The only British winners at the Academy Awards have described their win as “bitter-sweet” after they scooped an Oscar for their documentary about the Syrian war.
The White Helmets, about a group of volunteer rescue workers who risk their lives to pull out others from bomb wreckage, landed the trophy for best documentary short.
British director Orlando von Einsiedel and producer Joanna Natasegara made the film.
Holding up their Oscar statuettes on their way to the Vanity Fair Oscars after-party, they told the BBC that they were “thrilled” for The White Helmets, “the heroes at the heart of our film”.
“We feel like this honour has come from the Academy to them to honour their work. We really feel this award is recognising their work,” Joanna said.
“The whole situation is bitter-sweet. We wish we’d never had to make this film. We wish we didn’t have to be here tonight with this award
“But we do and so we are pleased that at least they get the recognition that they deserve.”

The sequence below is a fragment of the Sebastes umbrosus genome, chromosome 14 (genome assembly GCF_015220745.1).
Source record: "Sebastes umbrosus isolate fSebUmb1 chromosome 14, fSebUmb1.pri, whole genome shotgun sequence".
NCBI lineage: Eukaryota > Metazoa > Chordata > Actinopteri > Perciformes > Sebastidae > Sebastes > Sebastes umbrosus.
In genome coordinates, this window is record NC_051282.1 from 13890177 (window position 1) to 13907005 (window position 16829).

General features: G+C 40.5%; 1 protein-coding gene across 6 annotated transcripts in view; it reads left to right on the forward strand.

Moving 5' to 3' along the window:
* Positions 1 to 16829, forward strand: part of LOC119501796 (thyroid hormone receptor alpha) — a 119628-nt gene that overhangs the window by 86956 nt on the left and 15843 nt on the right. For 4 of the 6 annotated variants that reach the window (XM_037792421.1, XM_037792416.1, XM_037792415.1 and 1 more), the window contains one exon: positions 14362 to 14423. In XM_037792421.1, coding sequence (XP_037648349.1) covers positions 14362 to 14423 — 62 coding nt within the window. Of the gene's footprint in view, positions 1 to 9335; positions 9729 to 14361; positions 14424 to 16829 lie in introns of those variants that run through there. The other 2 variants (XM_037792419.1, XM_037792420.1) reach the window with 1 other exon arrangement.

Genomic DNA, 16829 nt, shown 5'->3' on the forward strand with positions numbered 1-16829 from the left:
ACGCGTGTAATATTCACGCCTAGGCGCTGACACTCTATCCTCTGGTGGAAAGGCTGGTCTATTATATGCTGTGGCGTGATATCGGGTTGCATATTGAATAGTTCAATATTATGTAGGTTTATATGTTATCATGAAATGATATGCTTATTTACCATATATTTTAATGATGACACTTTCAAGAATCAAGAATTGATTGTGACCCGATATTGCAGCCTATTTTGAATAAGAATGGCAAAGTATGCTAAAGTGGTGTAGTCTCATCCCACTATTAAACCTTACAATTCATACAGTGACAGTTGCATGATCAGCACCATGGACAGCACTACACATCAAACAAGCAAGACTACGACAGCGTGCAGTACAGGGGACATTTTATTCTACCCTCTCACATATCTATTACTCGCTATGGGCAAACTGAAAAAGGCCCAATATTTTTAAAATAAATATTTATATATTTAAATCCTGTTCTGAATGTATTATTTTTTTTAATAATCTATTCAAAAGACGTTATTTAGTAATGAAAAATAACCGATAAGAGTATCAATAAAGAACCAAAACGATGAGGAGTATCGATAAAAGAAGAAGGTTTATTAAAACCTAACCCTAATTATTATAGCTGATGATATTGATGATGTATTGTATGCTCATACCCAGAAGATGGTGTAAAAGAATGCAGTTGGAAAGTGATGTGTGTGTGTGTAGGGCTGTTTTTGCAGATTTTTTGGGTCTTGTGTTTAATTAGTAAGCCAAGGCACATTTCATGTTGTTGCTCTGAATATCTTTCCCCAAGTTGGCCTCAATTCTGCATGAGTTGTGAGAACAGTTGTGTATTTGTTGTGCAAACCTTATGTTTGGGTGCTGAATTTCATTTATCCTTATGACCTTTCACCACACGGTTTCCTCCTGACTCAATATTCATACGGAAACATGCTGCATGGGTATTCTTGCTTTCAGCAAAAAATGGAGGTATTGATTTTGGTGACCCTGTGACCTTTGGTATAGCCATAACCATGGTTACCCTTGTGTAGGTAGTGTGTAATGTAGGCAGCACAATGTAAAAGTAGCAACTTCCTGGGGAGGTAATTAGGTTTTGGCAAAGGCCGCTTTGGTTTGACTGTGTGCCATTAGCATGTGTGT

Orlando told BBC Breakfast: “It feels humbling if I’m honest. When we started this project the entire thing was to try and spread the word and magnify the voices of the White Helmets, the heroes at the heart of our film, and I feel that we’ve had the best platform to do that that we could have even imagined.”
The win comes after a cinematographer on the Netflix documentary was barred from entering the US.
Syrian Khaled Khateeb, 21, was blocked from travelling to Los Angeles for the ceremony after US officials reported finding “derogatory information” against him, the Associated Press reported.
On stage, director Orlando read a statement from The White Helmets’ founder Raed Saleh calling for an end to the “bloodshed in Syria”.
“We’re so grateful that this film has highlighted our work to the world,” the statement said. “Our organisation is guided by a verse from the Koran: ‘To save one life is to save all of humanity.’
“We have saved more than 82,000 civilian lives. I invite anyone here who hears me to work on the side of life, to stop the bloodshed in Syria and around the world.
“It’s very easy for these guys to feel they’re forgotten. This war’s been going on for six years. If everyone could just stand up and remind them that we all care, that this war ends as quickly as possible.”